Governor Deval L. Patrick
Zero-Tolerance Domestic Abuse Policy Announced
October 1, 2007
Thank you all for waiting, we had a rich conversation in the other room and I know that Diane and I, neither of us were quite ready to have it end. But let me first acknowledge Secretary Burke who is here, Secretary Bigby is here. Chairman Michael Costello has joined us as well. Under Secretary Mary Elizabeth Heffernan is here, where are you Mary? There you are, ok. Deputy Chief of Staff for Policy and Legislative Affairs Layla Demilia Shepherd is here as well, than you for being here. Sheredan Haynes the Executive Director of my own council to address domestic and sexual violence, thank you Sheredan for being here. And Mary Lauvy, the extraordinary Director of the Jane Doe. And a whole host of others who have given us a rich insight into a crisis.
There were 39 domestic violence deaths in the first nine months of this year. Just this summer, three in Brockton, leaving five motherless children. A grandmother in Everett. A mother in Norton, who was herself killed, her two daughters were wounded and miraculously survived, and then the perpetrator took his own life in front of a commuter train. Death is the most extreme result of sexual and domestic violence, but there are lots and lots of serious injuries and then the psychological impact on children, on neighbors, on communities, on those commuters on that train, who see those tragedies played out and that horror played out in front of them. Diane and I are here to bear witness to this tragedy and to ask all that are here to join us in bearing witness to these tragedies and to look for new strategies. Stronger, more effective strategies to bring this kind of thing to an end.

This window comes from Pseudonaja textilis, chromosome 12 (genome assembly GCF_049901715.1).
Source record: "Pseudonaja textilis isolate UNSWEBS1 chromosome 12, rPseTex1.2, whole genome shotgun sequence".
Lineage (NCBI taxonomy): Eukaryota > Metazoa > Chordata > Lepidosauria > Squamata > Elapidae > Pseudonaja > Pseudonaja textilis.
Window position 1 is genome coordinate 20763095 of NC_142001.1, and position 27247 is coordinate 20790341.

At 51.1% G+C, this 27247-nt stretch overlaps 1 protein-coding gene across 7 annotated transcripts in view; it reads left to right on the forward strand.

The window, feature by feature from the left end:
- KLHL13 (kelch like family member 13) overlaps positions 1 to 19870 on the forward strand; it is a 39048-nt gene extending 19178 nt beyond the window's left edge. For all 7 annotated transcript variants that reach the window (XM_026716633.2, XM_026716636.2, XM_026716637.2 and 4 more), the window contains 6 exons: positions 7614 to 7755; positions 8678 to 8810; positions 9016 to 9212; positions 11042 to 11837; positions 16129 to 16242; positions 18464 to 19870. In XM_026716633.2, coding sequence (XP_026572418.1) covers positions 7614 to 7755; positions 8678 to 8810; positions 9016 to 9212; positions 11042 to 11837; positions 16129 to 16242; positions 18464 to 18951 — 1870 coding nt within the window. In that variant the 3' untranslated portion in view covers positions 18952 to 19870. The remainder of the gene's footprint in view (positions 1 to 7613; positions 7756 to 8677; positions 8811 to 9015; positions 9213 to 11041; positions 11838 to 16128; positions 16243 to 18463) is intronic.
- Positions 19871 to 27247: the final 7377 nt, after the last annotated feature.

I want to thank all of the first-responders and the service providers, many of whom are represented here, who have so ably and so wisely, with, I've heard about it, insufficient resource, met this challenge in communities all over the Commonwealth. And we have, in order to call attention to them, and most especially to the victims, and maybe even more so to the strategies that can work to prevent these kind of tragedies, declare this month domestic violence awareness month, and we will work hard with those here and those represented here, to strike out on new strategies that can bring better results for the commonwealth. The department of justice has provided a grant of $1.3 million for the Executive Office of Public Safety, the Municipal Police Training Committee and Jane Doe Inc., to collaborate on training Massachusetts police officers to respond to and prevent incidents of domestic violence. The Department of Public Health has received funding to support the Massachusetts Rural Domestic and Sexual Violence Project, enhancing our ability to provide services to kids and families in further flung communities and to organize and implement violence prevention initiatives in the Commonwealth. The Department of Social Services is dedicating a portion of the fiscal year domestic violence expansion funds, to support strategies that most effectively reach women and men at imminent risk of serious harm, including homicide. DSS will also provide a half million dollars to the emergency housing stabilization fund for quick flexible cash assistance to prevent families from becoming homeless due to domestic violence or danger. We want to encourage communities to explore new ways of addressing domestic violence situations.